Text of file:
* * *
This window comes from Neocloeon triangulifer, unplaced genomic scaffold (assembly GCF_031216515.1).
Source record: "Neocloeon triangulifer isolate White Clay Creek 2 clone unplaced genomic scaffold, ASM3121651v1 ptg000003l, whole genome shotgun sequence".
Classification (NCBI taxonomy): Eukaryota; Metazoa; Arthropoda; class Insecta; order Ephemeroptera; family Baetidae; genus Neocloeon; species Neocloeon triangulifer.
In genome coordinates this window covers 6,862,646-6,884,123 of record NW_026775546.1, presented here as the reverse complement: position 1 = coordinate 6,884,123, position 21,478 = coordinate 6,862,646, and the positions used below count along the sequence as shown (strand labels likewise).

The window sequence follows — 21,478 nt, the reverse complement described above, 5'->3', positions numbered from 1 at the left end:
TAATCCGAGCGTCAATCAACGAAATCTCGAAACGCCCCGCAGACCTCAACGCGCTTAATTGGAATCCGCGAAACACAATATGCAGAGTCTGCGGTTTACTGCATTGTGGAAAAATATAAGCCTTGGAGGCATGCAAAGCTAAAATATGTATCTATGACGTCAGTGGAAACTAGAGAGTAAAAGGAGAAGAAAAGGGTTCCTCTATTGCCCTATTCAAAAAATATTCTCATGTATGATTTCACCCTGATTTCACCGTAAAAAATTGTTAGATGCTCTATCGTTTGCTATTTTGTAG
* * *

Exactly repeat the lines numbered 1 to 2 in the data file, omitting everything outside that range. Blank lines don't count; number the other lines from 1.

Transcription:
This window comes from Neocloeon triangulifer, unplaced genomic scaffold (assembly GCF_031216515.1).
Source record: "Neocloeon triangulifer isolate White Clay Creek 2 clone unplaced genomic scaffold, ASM3121651v1 ptg000003l, whole genome shotgun sequence".